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Hi Hugh,

Here's the catalogue record for Curtis's cylinders at the Archives of Traditional Music (ATM) at Indiana University (Bloomington):

Author/Composer,etc: Curtis, Edward S., 1868-1952.
Title: [United States, Western States and Canada, British
                        Columbia, North American Indians, 1907-1913] [sound
                        recording] / collected by Edward S. Curtis.
Physical description: 276 cylinders : 160 rpm, coarse groove, mono. ; 2 1/8
                        in. x 4 1/4 in. + documentation
Performer: Performed by various native musicians.
Recording info.: Recorded by Curtis and possibly others in British
                        Columbia, Washington, Idaho, Montana, Wyoming, New
                        Mexico, South Dakota and possibly other locations from
                        1907-1913.
                 Notes: North American Indian songs and music.
                 Notes: Accompanied by item description sheets and references.
                 Notes: Indexed in Dorothy Sara Lee, Native North American
                        Music and Oral Data (I.U. Press, 1979) and Indiana
                        University, Bloomington, Archives of Traditional
                        Music, Early Field Recordings (I.U. Press, 1987).
            Local note: Additional documentation in archival box in vault.
            Local note: scy 1--279; EC 10" 263--273.11; ATL (old copy)
                        1451--1471; ATL 8689--8694
               Summary: Includes music of the following North American Indian
                        groups: Clayoquot, Cowichan, Haida, Hesquiat, and
                        Kwakiutl in B.C.; Arapaho, Cheyenne, Cochiti, Crow,
                        Klikitat, Kutenai, Nez Percé, Salish, Shoshoni,
                        Snohomish, Wishram, Yakima, Acoma, Arikara, Hidatsa,
                        Makah, Mandan, Paloos, Piegan, Tewa (San Ildefonso,
                        San Juan, Tesuque, Nambé), and possibly Dakota,
                        Clallam, Twana, Colville and Nespelim in the western
                        U.S.
      Partial contents: Medicine songs -- War songs -- Children's songs --
                        Lullabies --Healing songs -- Sun dance songs -- Grass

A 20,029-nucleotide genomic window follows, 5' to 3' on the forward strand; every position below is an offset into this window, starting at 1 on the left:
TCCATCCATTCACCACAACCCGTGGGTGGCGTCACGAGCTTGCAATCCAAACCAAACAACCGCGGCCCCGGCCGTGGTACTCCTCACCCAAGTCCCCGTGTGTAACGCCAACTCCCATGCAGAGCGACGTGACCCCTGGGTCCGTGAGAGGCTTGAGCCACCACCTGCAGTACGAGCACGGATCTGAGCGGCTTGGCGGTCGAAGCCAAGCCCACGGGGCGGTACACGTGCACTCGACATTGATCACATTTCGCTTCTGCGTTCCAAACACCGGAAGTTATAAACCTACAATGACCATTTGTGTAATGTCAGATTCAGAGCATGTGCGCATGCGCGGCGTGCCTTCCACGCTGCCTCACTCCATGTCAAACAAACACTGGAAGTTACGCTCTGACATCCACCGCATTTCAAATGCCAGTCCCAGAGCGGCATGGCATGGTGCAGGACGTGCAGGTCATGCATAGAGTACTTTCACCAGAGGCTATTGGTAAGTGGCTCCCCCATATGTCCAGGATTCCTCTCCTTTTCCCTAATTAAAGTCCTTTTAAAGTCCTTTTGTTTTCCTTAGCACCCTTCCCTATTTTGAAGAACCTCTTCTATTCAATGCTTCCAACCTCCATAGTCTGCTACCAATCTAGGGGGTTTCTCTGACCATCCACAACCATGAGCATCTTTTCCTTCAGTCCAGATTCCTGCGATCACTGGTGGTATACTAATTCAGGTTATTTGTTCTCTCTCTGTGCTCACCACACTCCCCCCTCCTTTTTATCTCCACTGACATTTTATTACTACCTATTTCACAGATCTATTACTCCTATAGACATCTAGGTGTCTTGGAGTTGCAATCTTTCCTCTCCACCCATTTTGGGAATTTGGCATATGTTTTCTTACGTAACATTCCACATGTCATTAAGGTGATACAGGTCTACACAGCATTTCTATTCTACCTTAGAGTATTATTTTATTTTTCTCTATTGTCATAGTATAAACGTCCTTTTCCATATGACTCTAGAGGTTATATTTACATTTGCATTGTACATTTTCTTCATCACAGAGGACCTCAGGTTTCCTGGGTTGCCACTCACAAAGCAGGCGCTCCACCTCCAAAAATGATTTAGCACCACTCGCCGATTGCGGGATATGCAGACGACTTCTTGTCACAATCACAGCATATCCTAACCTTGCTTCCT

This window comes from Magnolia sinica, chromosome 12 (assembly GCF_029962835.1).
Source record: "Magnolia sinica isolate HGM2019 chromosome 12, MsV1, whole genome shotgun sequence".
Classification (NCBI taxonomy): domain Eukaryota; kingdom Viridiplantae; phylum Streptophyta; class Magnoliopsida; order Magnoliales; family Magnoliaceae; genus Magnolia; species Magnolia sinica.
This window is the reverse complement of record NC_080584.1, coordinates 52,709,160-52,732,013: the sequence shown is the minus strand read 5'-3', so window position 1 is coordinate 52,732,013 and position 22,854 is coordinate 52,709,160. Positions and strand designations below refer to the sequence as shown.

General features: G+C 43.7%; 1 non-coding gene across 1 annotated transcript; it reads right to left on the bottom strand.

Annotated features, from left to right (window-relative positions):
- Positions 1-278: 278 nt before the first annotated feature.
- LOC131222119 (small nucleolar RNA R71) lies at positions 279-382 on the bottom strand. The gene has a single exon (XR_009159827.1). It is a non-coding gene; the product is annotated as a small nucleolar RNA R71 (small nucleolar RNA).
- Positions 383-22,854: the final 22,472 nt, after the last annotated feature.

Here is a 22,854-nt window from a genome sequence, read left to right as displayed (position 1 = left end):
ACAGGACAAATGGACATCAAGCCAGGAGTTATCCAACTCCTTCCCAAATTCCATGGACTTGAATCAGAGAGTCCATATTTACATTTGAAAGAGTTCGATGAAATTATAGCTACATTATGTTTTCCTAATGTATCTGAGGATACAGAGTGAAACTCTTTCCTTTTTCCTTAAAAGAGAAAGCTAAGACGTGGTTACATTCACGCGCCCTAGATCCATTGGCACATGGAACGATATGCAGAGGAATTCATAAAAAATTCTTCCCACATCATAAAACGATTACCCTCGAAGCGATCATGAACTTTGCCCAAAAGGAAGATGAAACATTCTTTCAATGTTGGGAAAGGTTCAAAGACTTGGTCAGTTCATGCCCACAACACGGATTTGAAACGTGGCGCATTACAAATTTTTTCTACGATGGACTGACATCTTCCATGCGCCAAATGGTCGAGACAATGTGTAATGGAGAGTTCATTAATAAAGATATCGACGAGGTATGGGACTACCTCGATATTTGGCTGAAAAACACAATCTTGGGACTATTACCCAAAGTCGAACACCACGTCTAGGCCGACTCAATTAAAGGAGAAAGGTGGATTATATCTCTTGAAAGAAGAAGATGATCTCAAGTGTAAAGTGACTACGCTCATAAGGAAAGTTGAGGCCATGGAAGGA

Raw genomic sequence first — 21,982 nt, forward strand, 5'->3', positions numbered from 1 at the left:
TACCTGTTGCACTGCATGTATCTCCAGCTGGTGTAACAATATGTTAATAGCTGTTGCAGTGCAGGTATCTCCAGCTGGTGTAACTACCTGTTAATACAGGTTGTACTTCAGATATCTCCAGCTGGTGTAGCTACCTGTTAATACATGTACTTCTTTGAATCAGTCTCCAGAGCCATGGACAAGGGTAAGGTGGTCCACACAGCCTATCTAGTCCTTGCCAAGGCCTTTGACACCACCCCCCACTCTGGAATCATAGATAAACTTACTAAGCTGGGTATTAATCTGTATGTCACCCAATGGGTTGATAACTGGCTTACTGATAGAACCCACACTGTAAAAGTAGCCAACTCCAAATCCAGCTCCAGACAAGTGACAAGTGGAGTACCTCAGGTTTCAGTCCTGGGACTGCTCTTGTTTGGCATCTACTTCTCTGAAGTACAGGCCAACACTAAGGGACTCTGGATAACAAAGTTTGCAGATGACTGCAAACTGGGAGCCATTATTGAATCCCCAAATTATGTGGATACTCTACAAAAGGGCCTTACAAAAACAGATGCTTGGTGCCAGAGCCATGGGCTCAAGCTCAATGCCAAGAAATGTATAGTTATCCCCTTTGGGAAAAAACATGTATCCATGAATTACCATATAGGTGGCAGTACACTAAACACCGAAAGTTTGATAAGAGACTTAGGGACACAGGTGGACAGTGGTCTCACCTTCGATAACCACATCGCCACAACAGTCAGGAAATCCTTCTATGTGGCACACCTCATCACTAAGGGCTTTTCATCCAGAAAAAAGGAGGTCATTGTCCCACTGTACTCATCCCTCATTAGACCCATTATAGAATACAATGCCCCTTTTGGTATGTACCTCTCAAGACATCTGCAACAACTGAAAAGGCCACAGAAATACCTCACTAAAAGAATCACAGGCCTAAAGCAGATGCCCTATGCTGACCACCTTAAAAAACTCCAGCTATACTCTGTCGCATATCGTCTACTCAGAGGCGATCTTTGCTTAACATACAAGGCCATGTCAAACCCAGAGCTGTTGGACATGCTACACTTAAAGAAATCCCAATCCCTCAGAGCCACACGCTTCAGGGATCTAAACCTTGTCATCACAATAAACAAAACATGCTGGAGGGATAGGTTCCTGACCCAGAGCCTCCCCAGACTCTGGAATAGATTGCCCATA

dance songs -- Hand game songs --Gambling songs --
                        Ghost dance songs -- Bear dance songs -- Myth songs
                        --Buffalo dance songs -- Scalp dance songs -- Various
                        ceremonial songs -- Others (too numerous to mention).
B-ATM CALL NUMBER

        COPY  MATERIAL   LOCATION
   1)57-014-F ATL 19516--19526



Marilyn Graf is the Archivist. Email: atmusic (at) Indiana.edu



Best,

Jonathan

Jonathan Wise
Archivist, Resource Centre
Business Partnerships and Information Management (BPIM)
Canadian Museum of Civilization
100, rue Laurier Street, Gatineau, QC  K1A 0M8
Tél: 819 776-8183 Fax: 819 776-7143




-----Original Message-----
From: Association for Recorded Sound Discussion List [mailto:[log in to unmask]] On Behalf Of Hugh Paterson III
Sent: July-05-13 1:06 AM
To: [log in to unmask]
Subject: Re: [ARSCLIST] Edward Curtis recordings on cylinder



A a Linguist I am interested in these recordings and if the host archive participates in http://www.language-archives.org/



- hugh paterson





On Jul 3, 2013, at 11:36 PM, David Lewis wrote:



> I suspect what's left of the Curtis cylinder collection is at Indiana

> University, unless some have landed in the Folklife Collection at LoC.

> Curtis' effects have shown up in various places, though mainly in

> California. I suspect that he donated the cylinders during his

> lifetime. However, that collection is one of IU's preservation poster

> children. It has fallen prey to chemical decomposition and I can't say

> how much of it is still conservable. Perhaps someone on this list who

> is closer to the collection could report.

>

> Uncle Dave Lewis

> Cincinnati, OH

> On Wed, Jul 3, 2013 at 11:19 PM, Chris Bishop <[log in to unmask]<mailto:[log in to unmask]>>wrote:

>

>> Edward Curtis, best known as a photographer of native Americans "made

>> over

>> 10,000 wax cylinder recordings of Indian language and music"

>> according to Wikipedia. Do these recordings survive, and are any

>> available to the public, or, more conveniently, online?

>>

>> Thanks

>>

>> Chris Bishop

>>